A new proposal to reshape the U.S. Court of Appeals for the Ninth Circuit, the nation’s largest and busiest federal appellate court, is set for a markup hearing before the House Judiciary Committee on Thursday morning.
The bill, introduced Monday by Rep. Darrell Issa, proposes dividing the Ninth Circuit into three regionally based divisions—a Northern Division composed of the district courts in Alaska, Idaho, Montana, Oregon and Washington’s Eastern and Western districts of Washington; a Middle Division made up of the courts in Guam, Hawaii, Nevada and the Northern Mariana Islands, as well as California’s Eastern and Northern districts; and a Southern Division including Arizona and the Southern and Central districts of California.
The bill, dubbed the ‘‘Court Imbalance Restructure Concerning Updates to Impacted Tribunals Act of 2018″ or CIRCUIT Act, also proposes an additional circuit-wide division made up of the chief judge and four judges from each of the regional divisions chosen at random that would hear tax cases, appeals of final agency actions, and cases where two of the regional divisions had split on an issue. Issa’s bill would also add five additional active judgeships to the circuit, raising the total to 34.
University of Pittsburgh School of Law Professor Emeritus Arthur Hellman, a longtime Ninth Circuit watcher, said that Issa’s bill pulls many of its elements from recommendations put forward nearly 20 years ago by a committee chaired by then-retired Supreme Court Justice Byron White, who has since died. Hellman, who has been critical of the idea of a circuit division in the past, said that the latest proposal was “an attempt to find what I’m sure Issa will call ‘a middle ground’ between splitting the circuit and leaving it intact.”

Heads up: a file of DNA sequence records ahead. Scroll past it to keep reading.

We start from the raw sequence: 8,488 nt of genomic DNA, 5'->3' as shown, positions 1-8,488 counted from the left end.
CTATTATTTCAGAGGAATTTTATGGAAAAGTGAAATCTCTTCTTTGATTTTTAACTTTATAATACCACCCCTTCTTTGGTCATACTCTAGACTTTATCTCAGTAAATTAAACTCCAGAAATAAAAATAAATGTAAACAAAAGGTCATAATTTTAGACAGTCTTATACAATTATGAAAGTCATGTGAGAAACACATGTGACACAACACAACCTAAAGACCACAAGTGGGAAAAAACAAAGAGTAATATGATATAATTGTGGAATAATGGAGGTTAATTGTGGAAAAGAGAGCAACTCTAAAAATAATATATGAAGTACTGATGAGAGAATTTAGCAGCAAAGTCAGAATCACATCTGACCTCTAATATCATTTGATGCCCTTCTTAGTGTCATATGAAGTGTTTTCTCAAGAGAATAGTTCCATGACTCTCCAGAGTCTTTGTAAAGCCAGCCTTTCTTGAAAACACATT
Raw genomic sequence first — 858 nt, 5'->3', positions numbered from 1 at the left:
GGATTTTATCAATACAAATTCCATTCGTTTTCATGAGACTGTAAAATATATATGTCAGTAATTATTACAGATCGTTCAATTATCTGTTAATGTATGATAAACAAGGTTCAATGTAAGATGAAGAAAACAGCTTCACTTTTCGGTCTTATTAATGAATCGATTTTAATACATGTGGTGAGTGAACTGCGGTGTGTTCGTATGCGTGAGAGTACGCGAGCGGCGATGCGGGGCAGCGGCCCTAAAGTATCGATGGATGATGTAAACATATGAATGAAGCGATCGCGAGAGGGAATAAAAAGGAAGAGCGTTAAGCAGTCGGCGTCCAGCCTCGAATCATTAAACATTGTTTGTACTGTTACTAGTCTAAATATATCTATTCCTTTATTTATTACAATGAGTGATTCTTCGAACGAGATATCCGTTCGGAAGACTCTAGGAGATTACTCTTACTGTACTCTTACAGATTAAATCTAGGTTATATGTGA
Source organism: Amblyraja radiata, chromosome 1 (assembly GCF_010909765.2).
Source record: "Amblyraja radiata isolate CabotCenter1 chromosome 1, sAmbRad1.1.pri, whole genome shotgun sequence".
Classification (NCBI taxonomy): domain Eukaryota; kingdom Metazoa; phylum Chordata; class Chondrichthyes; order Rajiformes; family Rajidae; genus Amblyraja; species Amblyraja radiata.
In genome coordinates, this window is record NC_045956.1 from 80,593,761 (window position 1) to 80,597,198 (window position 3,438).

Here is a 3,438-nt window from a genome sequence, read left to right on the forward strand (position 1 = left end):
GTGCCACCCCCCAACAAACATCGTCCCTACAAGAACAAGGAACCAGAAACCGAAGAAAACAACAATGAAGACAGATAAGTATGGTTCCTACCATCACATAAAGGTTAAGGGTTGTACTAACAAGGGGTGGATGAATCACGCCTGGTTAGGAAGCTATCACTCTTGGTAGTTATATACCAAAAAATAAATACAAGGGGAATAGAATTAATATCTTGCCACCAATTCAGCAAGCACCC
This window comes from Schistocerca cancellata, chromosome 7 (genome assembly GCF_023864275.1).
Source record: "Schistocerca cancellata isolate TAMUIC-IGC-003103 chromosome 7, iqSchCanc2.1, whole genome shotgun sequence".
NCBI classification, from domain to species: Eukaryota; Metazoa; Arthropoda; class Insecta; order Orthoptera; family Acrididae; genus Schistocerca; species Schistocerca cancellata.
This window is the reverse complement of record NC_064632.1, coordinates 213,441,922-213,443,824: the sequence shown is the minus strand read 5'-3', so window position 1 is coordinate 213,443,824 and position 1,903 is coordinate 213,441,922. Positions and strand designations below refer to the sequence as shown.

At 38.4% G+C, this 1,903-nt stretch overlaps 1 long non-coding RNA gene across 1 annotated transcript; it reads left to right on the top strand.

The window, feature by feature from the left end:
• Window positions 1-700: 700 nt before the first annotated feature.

“In the end [the White Commission recommendations] didn’t really satisfy anyone,” Hellman said.
Hellman noted that about 3,000 of the Ninth Circuit’s cases for the most recent year for which data is available were appeals from the Board of Immigration Appeals—about a quarter of the court’s caseload.
“if those 3,000 cases have to be decided by the Circuit Division, they’re not going to have much time for anything else,” he said.
Although Issa’s bill is on the schedule for Thursday’s markup hearing, the committee is also set up to take up a wide variety of proposals covering everything from making live audio from Supreme Court arguments available in the next two years to barring district courts from issuing nationwide injunctions.
Brian Fitzpatrick of Vanderbilt University Law School, who advocated splitting the Ninth Circuit at a subcommittee hearing chaired by Issa last year, said by email Wednesday that he wasn’t sure that the representative’s proposal would address his central concern—that the size of the circuit leads to three-judge panels that are more likely to be made up of ideological outliers.
“I think we would expect fewer outliers within each of the three regional divisions relative to the makeup of the divisions because each division will have only 11 judges,” he said. “I am not sure if that conclusion carries over to the ‘circuit’ division, however,” said Fitzpatrick, noting that the ratio of judges on the circuit division compared to the court’s total—13 of 24—closely mirrors the makeup of current Ninth Circuit en banc panels—11 of the court’s 29 current active judges.